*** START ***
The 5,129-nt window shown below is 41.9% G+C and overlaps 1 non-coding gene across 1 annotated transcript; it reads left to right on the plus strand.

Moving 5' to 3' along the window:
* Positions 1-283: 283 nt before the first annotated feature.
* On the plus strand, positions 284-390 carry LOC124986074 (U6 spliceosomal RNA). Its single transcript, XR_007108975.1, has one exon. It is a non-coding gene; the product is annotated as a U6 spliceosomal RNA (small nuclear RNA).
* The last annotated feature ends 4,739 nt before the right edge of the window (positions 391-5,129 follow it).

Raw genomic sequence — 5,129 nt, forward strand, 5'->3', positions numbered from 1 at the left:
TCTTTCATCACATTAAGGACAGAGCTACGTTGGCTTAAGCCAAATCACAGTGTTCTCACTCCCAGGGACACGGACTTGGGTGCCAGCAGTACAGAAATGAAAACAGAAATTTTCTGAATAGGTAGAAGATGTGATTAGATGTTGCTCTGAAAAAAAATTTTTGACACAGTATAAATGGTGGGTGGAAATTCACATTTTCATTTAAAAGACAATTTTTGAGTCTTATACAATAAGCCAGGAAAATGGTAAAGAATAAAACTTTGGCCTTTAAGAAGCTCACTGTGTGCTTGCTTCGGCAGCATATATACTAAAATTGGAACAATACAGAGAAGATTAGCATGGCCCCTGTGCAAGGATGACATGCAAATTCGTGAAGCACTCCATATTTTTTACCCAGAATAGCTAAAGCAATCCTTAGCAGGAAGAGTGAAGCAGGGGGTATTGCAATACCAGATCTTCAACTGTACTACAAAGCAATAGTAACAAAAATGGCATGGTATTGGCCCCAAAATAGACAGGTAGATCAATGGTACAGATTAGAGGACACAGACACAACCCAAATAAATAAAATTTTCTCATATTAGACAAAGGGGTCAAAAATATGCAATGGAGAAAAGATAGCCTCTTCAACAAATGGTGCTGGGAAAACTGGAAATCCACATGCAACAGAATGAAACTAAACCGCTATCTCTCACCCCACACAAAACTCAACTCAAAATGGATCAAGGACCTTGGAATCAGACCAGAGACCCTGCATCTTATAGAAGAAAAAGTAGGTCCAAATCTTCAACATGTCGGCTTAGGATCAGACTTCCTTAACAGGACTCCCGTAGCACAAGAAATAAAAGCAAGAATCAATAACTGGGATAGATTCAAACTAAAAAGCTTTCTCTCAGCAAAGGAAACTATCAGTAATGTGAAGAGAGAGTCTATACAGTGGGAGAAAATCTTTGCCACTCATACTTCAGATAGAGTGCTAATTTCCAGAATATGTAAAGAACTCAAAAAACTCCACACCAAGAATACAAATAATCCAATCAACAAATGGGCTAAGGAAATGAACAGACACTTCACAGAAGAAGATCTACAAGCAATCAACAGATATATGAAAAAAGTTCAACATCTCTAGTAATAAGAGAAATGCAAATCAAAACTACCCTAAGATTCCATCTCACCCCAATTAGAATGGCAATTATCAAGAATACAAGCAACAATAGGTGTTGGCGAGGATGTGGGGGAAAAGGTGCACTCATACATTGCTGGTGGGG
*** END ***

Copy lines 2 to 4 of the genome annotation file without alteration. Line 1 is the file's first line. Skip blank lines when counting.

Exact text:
Moving 5' to 3' along the window:
* Positions 1-283: 283 nt before the first annotated feature.
* On the plus strand, positions 284-390 carry LOC124986074 (U6 spliceosomal RNA). Its single transcript, XR_007108975.1, has one exon. It is a non-coding gene; the product is annotated as a U6 spliceosomal RNA (small nuclear RNA).